I am a Survivor

In my last blog I posted 7 different things about me that you may not know, but there’s more! You don’t live 50 years and only have 7 things to tell people about yourself. One that seemed a little too serious for the previous post is, I have survived two attempts on my life. Not only did I survive, but I escaped serious injury.

The first was a knife attack. I was stabbed in the chest but instead of penetrating through to my heart or lungs, the knife hit one of my ribs dead centre. Because I was very skinny back then (I miss those days) the knife didn’t even puncture the skin. Instead, it bounced leaving a painful bruise but no cut. The second attempt on my life was about 4 or 5 years later and involved administering a large quantity of drugs. Thankfully the drugs used required a much larger amount to cause death so again I escaped with no long term issues.

Did the two people who tried to kill me get caught?  

Before I answer the question, I need to clarify one thing. It was the same person who tried to kill me both times. This most likely raises another question, why didn’t I report the person the first time? I guess the answer was twofold, first, I didn’t want anyone to know and second, I was happy just to survive.

Even with my strange reasons for not reporting the person, there is one question remaining, did I report the person the second time? The answer is sort of. During a difficult class at school, I left the room and went to talk to a teacher that I respected. I broke down and told him about the second attempt on my life. Thankfully he didn’t take it to the police, he did however tell the guidance office and contact my parents.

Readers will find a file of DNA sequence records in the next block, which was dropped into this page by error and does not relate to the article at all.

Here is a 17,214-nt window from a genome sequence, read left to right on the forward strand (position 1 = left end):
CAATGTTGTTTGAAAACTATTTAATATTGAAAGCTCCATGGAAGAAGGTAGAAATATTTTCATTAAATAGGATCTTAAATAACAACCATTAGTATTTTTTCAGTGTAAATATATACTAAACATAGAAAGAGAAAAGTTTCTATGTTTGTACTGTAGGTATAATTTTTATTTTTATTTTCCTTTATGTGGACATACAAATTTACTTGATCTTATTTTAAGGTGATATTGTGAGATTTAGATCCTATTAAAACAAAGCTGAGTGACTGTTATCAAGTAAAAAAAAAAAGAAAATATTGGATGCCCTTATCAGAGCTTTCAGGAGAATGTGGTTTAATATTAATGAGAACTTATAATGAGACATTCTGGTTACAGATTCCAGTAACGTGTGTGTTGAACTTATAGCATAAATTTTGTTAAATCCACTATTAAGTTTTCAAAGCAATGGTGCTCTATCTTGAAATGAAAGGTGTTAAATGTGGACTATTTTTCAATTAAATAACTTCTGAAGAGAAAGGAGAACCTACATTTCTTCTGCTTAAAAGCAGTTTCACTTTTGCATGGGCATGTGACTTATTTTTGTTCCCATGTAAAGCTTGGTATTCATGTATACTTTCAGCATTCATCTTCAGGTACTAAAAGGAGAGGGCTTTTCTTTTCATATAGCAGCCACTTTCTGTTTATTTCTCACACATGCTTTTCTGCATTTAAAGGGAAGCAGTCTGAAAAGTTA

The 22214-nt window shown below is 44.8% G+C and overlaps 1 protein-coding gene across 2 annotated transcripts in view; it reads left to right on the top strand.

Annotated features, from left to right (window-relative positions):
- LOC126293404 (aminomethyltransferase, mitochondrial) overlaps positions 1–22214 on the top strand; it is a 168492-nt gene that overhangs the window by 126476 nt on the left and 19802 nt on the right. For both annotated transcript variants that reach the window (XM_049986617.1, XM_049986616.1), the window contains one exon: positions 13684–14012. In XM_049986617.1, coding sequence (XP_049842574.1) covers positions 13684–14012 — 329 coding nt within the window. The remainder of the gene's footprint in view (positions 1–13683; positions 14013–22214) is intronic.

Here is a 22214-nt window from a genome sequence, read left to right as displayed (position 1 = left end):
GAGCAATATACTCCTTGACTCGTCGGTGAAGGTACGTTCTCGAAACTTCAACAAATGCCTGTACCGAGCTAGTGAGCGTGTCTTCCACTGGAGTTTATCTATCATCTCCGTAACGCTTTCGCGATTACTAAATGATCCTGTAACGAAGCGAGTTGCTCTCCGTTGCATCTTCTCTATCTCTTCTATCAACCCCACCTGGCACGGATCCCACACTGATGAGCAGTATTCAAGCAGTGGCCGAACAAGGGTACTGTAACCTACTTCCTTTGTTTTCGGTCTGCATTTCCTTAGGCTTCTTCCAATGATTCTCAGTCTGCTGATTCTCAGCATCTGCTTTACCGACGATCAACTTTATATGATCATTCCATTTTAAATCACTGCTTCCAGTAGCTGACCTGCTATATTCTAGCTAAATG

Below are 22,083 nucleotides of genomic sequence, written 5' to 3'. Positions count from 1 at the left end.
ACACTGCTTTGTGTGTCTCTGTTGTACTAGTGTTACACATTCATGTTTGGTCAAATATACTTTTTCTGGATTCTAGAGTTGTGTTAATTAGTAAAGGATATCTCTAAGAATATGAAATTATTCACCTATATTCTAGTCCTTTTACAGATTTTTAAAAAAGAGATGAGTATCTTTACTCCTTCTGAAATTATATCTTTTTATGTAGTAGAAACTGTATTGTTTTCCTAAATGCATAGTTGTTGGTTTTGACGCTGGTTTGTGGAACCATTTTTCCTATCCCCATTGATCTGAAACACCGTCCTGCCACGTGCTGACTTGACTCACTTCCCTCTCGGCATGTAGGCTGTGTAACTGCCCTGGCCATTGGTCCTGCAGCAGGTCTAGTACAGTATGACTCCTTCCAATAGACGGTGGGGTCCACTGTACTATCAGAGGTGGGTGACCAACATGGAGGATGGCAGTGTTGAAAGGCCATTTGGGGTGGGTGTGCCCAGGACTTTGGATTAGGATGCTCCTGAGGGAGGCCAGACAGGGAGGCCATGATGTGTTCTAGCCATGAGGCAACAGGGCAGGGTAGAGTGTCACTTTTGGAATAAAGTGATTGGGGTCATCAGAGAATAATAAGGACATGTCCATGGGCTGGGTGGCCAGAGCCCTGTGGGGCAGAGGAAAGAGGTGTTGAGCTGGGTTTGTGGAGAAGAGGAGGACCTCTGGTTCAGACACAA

Why would anyone want to kill me?

It may sound simplistic, maybe even flippant, but the answer is he didn’t think I deserved to live. I wasn’t good enough and I wasn’t going to get any better. To him I was a waste of oxygen and food. I contributed little and what I contributed was at best average and in most cases totally useless. I seemed to be wrong more often than right and my behaviour was never what was expected of me. To put it another way I was a total letdown with no future and a forgettable past.